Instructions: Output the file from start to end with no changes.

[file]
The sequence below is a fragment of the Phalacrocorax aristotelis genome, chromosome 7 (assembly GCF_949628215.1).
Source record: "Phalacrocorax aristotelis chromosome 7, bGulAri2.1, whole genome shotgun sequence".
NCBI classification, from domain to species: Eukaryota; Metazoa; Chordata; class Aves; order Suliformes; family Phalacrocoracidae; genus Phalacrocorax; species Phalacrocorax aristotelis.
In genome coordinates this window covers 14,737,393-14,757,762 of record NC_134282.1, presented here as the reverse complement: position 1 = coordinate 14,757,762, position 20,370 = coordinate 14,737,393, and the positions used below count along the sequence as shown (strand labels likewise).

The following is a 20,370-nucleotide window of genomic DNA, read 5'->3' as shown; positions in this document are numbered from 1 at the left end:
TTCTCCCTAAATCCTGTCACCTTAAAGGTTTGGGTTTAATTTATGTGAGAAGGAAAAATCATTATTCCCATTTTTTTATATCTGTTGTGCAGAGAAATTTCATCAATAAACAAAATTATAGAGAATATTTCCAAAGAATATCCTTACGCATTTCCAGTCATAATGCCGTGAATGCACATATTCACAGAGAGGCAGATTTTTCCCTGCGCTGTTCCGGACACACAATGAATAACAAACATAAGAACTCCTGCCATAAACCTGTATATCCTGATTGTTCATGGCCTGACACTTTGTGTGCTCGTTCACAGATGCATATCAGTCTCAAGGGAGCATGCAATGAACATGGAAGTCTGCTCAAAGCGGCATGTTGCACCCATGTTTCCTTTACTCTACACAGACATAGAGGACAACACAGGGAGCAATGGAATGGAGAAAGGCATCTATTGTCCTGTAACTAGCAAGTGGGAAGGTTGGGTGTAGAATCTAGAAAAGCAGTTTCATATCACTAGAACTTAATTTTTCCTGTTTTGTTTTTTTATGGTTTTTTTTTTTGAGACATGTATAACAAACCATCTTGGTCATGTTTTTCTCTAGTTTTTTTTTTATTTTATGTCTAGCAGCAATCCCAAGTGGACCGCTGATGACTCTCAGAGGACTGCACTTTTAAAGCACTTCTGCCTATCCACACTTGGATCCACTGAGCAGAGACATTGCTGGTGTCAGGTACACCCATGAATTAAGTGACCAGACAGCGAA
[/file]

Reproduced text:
The sequence below is a fragment of the Phalacrocorax aristotelis genome, chromosome 7 (assembly GCF_949628215.1).
Source record: "Phalacrocorax aristotelis chromosome 7, bGulAri2.1, whole genome shotgun sequence".
NCBI classification, from domain to species: Eukaryota; Metazoa; Chordata; class Aves; order Suliformes; family Phalacrocoracidae; genus Phalacrocorax; species Phalacrocorax aristotelis.
In genome coordinates this window covers 14,737,393-14,757,762 of record NC_134282.1, presented here as the reverse complement: position 1 = coordinate 14,757,762, position 20,370 = coordinate 14,737,393, and the positions used below count along the sequence as shown (strand labels likewise).

The following is a 20,370-nucleotide window of genomic DNA, read 5'->3' as shown; positions in this document are numbered from 1 at the left end:
TTCTCCCTAAATCCTGTCACCTTAAAGGTTTGGGTTTAATTTATGTGAGAAGGAAAAATCATTATTCCCATTTTTTTATATCTGTTGTGCAGAGAAATTTCATCAATAAACAAAATTATAGAGAATATTTCCAAAGAATATCCTTACGCATTTCCAGTCATAATGCCGTGAATGCACATATTCACAGAGAGGCAGATTTTTCCCTGCGCTGTTCCGGACACACAATGAATAACAAACATAAGAACTCCTGCCATAAACCTGTATATCCTGATTGTTCATGGCCTGACACTTTGTGTGCTCGTTCACAGATGCATATCAGTCTCAAGGGAGCATGCAATGAACATGGAAGTCTGCTCAAAGCGGCATGTTGCACCCATGTTTCCTTTACTCTACACAGACATAGAGGACAACACAGGGAGCAATGGAATGGAGAAAGGCATCTATTGTCCTGTAACTAGCAAGTGGGAAGGTTGGGTGTAGAATCTAGAAAAGCAGTTTCATATCACTAGAACTTAATTTTTCCTGTTTTGTTTTTTTATGGTTTTTTTTTTTGAGACATGTATAACAAACCATCTTGGTCATGTTTTTCTCTAGTTTTTTTTTTATTTTATGTCTAGCAGCAATCCCAAGTGGACCGCTGATGACTCTCAGAGGACTGCACTTTTAAAGCACTTCTGCCTATCCACACTTGGATCCACTGAGCAGAGACATTGCTGGTGTCAGGTACACCCATGAATTAAGTGACCAGACAGCGAA